Sand Valley Golf Resort – The Sand of Opportunity

By E. Nolan





Golf has taken a lot of hits over the years for being too rigid, too exclusive, too hard and too… well… anti-fun. We’ve all been to some of those places – most of them places we never care to go again. But, if you’re looking for a place that is NONE of those bad things and ALL of the good things… that’s Sand Valley. Whether or not you’ve heard of it… whether or not you’ve already been there. Plan to go. And plan to go again.

It’s been a hard year for most of us – a year with very few bright spots. That’s true on so many levels. But, what’s true on even more levels, is that 2020 has been a GREAT year for golf. And, thanks to golf (specifically places like Sand Valley), many localities have been able to ride the erratic economic wave through to smoother waters. How true is that?

Well… who would have ever thought that central Wisconsin’s largest economic-impact development in the last century would be a golf resort? Not me. Not you. Not pretty much anyone. But one man did. This project was built in a place that few in the golf industry would have ever considered for a new project – a remote  and vastly unpopulated county (200 miles east of the Twin Cities) in a region that both shuts down and ices over five to six months a year. How could that business plan possibly succeed? Would you have invested millions on a “tree-covered sandbox?” Nope. But there was a word in that description that intrigued the self-made businessman who’d already built America’s greatest golf resort from scratch… he’d been there and done that before. That word was “sand.” That man was Mike Keiser.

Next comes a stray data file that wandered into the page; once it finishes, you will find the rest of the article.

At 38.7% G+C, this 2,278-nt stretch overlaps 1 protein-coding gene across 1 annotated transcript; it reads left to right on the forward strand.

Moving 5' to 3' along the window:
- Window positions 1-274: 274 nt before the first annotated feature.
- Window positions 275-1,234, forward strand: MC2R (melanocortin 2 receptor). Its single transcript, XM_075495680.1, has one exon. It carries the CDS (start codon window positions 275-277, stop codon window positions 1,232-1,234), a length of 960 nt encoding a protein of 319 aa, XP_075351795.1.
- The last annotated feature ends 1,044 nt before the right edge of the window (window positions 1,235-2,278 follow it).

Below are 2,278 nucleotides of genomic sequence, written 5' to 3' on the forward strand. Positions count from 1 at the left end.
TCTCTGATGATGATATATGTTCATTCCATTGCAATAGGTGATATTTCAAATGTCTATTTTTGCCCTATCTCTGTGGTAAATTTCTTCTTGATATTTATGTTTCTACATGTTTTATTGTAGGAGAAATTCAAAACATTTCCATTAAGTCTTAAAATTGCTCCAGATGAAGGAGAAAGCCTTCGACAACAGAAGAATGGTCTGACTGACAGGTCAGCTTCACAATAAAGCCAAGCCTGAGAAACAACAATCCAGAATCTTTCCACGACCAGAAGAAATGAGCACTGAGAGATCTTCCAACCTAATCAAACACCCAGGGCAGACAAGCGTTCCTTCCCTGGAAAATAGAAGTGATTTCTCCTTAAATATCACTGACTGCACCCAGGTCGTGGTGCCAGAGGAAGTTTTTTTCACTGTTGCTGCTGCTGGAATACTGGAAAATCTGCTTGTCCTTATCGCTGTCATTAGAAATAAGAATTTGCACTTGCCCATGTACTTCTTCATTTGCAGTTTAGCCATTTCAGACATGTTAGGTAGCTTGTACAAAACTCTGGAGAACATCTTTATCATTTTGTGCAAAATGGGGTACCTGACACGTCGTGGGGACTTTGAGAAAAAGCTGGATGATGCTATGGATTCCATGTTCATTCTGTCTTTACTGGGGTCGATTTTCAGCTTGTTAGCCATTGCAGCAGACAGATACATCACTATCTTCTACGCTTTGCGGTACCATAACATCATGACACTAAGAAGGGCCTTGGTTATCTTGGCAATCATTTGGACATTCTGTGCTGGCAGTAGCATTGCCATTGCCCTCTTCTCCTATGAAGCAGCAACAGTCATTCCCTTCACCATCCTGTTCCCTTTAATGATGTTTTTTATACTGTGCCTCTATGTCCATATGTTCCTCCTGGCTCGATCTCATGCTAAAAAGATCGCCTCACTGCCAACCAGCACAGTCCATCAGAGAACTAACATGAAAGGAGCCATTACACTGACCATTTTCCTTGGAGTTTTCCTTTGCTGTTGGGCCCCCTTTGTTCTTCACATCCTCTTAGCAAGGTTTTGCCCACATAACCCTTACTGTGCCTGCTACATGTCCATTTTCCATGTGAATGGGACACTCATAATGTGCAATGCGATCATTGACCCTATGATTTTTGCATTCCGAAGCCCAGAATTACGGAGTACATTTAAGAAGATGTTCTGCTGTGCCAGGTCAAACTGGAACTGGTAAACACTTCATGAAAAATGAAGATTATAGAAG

Story has it that a local visionary named Craig Haltom literally stumbled across the property around 2010, and got Mr. Keiser to invest in 1,700 acres in the area  in 2013, pointing out the massive sand deposits that would be almost worthless in every other development industry… except golf. In golf – sand is gold. “Fools gold,” some said. “Pure gold,” Mike Keiser knew. He’d build it. They’d come. From Dyersville, Iowa and Minneapolis, Minnesota… from Bandon, Oregon and Cabot, Nova Scotia… from Australia and, well, literally everywhere. Golfers are moths to a flame with the Keiser name on it, and Sand Valley was a proverbial blowtorch.

I’ve built castles out of sand. Mike Keiser… he and his sons (Michael Keiser Jr. and Chris) and their incredible project team built back-to-back “Best New Golf Courses in America.”

The original course, Sand Valley, opened for preview play in August of 2016. I was there with a handful of local journalists and couldn’t believe my eyes. “Wait. This… was HERE?” It was… but it wasn’t. The dynamic duo of Bill Coore and Ben Crenshaw (architects of incredible projects like Sand Hills, Kapalua and the revision of Pinehurst #2) found it… created it. They took a sea of sand and molded it into some of the Midwest’s greatest golf land.

Wisconsin didn’t instantly become the center of the public golf universe, but the Keisers fired a shot that was most definitely heard around the golf world. “Did you say the Keisers built a golf course in the middle of Wisconsin?” (Yes. I did.) “Did you say it’s good?” (No. I said it’s freaking amazing.) “How good can one golf course really be?” (That’s actually the wrong question now.)

Believe the hype or not, the Keisers capitalized on the fame and acclaim of Sand Valley by opening up cabins and a lodge, a restaurant and a panoramic perch known as Craig’s Porch from which you could order drinks, an ice cream sandwich (or 4) and watch the sunset from what has to be one of Wisconsin’s “Top 3 Sunset Watching Spots.” THEN (oh, I’m not finished), the Keisers brought in Scottish Superstar David McLay Kidd (he of Bandon Dunes and Gamble Sands fame) to build the second 18-hole championship course on property – Mammoth Dunes.